Lower bounds for XOR of forrelations

Uma Girish, Ran Raz, Wei Zhan

Research output: Chapter in Book/Report/Conference proceedingConference contribution

Abstract

The Forrelation problem, first introduced by Aaronson [1] and Aaronson and Ambainis [2], is a well studied computational problem in the context of separating quantum and classical computational models. Variants of this problem were used to give tight separations between quantum and classical query complexity [2]; the first separation between poly-logarithmic quantum query complexity and bounded-depth circuits of super-polynomial size, a result that also implied an oracle separation of the classes BQP and PH [15]; and improved separations between quantum and classical communication complexity [12]. In all these separations, the lower bound for the classical model only holds when the advantage of the protocol (over a random guess) is more than ≈ 1/N, that is, the success probability is larger than ≈ 1/2 + 1/N. This is unavoidable as ≈ 1/N is the correlation between two coordinates of an input that is sampled from the Forrelation distribution, and hence there are simple classical protocols that achieve advantage ≈ 1/N, in all these models. To achieve separations when the classical protocol has smaller advantage, we study in this work the xor of k independent copies of (a variant of) the Forrelation function (where k ≪ N). We prove a very general result that shows that any family of Boolean functions that is closed under restrictions, whose Fourier mass at level 2k is bounded by αk (that is, the sum of the absolute values of all Fourier coefficients at level 2k is bounded by αk), cannot compute the xor of k independent copies of the Forrelation function with advantage better than (Equation presented). This is a strengthening of a result of [8], that gave a similar statement for k = 1, using the technique of [15]. We give several applications of our result. In particular, we obtain the following separations: Quantum versus Classical Communication Complexity. We give the first example of a partial Boolean function that can be computed by a simultaneous-message quantum protocol with communication complexity polylog(N) (where Alice and Bob also share polylog(N) EPR pairs), and such that, any classical randomized protocol of communication complexity at most õ(N1/4), with any number of rounds, has quasipolynomially small advantage over a random guess. Previously, only separations where the classical protocol has polynomially small advantage were known between these models [10, 12]. Quantum Query Complexity versus Bounded Depth Circuits. We give the first example of a partial Boolean function that has a quantum query algorithm with query complexity polylog(N), and such that, any constant-depth circuit of quasipolynomial size has quasipolynomially small advantage over a random guess. Previously, only separations where the constant-depth circuit has polynomially small advantage were known [15].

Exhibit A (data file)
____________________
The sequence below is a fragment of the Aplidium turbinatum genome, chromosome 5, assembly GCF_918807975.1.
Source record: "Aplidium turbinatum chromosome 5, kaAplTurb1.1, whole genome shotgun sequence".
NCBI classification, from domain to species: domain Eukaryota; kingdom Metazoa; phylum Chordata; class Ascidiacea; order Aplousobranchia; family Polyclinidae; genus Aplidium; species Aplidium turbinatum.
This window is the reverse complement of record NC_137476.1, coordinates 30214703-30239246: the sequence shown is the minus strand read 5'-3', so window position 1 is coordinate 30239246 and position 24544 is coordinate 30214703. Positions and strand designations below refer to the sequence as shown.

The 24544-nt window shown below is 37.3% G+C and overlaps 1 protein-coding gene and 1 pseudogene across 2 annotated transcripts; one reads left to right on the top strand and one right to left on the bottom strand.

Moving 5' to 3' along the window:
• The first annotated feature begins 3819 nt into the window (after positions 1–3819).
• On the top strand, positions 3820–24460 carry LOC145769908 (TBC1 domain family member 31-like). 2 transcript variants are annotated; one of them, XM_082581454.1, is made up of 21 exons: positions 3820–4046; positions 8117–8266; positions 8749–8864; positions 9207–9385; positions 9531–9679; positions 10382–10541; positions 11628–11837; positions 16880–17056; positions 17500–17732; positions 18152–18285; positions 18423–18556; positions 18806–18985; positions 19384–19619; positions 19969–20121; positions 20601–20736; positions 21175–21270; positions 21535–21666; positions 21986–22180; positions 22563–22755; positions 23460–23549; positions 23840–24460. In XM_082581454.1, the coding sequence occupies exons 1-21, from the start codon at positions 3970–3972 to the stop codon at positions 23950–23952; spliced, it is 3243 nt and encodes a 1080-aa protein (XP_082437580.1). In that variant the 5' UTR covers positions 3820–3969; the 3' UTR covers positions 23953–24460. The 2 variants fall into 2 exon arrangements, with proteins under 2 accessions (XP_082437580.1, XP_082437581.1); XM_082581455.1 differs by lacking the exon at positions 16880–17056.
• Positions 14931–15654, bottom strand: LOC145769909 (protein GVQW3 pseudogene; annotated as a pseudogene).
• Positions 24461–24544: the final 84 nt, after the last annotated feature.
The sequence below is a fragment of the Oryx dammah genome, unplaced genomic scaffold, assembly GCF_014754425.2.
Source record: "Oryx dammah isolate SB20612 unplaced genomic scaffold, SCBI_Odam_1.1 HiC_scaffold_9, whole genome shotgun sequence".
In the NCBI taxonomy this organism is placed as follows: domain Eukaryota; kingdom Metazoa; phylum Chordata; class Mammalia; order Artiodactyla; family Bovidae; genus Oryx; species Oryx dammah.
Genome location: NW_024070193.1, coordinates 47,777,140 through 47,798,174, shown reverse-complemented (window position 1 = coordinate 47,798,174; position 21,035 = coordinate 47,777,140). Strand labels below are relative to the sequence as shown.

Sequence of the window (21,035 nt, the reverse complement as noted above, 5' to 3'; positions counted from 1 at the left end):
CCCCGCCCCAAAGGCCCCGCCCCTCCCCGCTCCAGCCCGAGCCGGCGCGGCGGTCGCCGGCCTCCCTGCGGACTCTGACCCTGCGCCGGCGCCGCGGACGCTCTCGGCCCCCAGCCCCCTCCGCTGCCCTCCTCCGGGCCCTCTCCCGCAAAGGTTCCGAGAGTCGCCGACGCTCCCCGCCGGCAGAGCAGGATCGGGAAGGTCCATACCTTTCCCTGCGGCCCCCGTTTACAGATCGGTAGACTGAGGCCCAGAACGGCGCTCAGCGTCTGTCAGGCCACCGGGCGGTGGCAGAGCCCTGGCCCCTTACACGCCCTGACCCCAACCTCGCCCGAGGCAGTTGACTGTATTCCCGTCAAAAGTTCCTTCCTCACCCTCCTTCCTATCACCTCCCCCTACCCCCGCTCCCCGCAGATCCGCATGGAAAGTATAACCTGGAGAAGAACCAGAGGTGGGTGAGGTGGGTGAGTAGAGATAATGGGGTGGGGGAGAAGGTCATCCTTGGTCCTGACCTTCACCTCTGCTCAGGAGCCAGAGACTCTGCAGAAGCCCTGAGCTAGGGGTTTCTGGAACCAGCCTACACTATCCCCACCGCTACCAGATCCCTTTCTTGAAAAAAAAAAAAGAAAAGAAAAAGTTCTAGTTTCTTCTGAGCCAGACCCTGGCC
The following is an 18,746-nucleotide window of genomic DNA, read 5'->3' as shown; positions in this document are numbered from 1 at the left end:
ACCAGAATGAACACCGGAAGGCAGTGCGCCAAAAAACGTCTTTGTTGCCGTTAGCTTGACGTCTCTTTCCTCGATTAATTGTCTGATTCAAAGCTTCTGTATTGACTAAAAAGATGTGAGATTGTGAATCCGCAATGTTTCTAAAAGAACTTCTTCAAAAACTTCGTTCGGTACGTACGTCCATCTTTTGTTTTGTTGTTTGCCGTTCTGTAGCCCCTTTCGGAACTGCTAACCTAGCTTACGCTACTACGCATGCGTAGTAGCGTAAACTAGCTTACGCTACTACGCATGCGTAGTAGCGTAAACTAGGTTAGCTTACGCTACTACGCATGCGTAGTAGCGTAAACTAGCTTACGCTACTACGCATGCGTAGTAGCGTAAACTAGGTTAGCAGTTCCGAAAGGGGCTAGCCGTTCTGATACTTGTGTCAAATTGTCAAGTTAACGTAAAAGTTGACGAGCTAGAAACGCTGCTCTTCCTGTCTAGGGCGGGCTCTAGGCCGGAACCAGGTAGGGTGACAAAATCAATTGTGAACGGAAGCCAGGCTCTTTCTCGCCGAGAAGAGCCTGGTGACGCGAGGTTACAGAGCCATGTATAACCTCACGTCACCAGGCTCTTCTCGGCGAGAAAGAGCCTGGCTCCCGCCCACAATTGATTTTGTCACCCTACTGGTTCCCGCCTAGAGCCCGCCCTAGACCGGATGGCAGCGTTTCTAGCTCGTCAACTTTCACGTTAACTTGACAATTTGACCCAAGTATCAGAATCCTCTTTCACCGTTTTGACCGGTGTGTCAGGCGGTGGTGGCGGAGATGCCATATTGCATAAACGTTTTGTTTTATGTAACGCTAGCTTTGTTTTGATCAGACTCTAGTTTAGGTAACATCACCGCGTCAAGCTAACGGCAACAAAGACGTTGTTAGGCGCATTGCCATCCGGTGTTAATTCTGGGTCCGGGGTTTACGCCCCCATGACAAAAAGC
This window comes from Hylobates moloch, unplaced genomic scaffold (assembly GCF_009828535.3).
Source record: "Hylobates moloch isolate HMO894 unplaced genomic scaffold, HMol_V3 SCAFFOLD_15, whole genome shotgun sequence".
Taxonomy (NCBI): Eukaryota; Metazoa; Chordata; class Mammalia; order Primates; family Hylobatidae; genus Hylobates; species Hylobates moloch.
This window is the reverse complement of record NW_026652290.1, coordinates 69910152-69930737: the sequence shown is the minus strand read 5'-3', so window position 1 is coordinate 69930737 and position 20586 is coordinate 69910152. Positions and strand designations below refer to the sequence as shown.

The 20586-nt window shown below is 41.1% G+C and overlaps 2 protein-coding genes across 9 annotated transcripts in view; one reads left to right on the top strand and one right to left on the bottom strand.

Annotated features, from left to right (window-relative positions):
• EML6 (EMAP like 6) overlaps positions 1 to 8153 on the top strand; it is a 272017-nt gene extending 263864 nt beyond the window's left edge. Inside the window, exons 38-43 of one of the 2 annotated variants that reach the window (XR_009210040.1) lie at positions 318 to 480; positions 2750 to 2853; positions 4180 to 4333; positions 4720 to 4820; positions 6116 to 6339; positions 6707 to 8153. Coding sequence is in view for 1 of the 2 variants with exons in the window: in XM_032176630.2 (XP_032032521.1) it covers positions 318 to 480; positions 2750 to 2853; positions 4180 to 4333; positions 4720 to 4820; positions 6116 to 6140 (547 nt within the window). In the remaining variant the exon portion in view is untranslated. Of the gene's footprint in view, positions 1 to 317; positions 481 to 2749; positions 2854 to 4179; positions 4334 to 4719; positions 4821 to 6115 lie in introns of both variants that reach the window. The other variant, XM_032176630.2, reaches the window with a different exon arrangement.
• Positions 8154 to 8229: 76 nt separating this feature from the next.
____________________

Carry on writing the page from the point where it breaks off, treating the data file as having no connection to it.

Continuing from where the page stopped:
Original languageEnglish (US)
Title of host publicationApproximation, Randomization, and Combinatorial Optimization. Algorithms and Techniques, APPROX/RANDOM 2021
EditorsMary Wootters, Laura Sanita
PublisherSchloss Dagstuhl- Leibniz-Zentrum fur Informatik GmbH, Dagstuhl Publishing
ISBN (Electronic)9783959772075
DOIs
StatePublished - Sep 1 2021
Event24th International Conference on Approximation Algorithms for Combinatorial Optimization Problems, APPROX 2021 and 25th International Conference on Randomization and Computation, RANDOM 2021 - Virtual, Seattle, United States
Duration: Aug 16 2021Aug 18 2021

Publication series

NameLeibniz International Proceedings in Informatics, LIPIcs
Volume207
ISSN (Print)1868-8969

Conference

Conference24th International Conference on Approximation Algorithms for Combinatorial Optimization Problems, APPROX 2021 and 25th International Conference on Randomization and Computation, RANDOM 2021
Country/TerritoryUnited States
CityVirtual, Seattle
Period8/16/218/18/21

All Science Journal Classification (ASJC) codes

  • Software

Keywords

  • Forrelation
  • Quantum versus classical
  • Quasipolynomial
  • Separation
  • XOR

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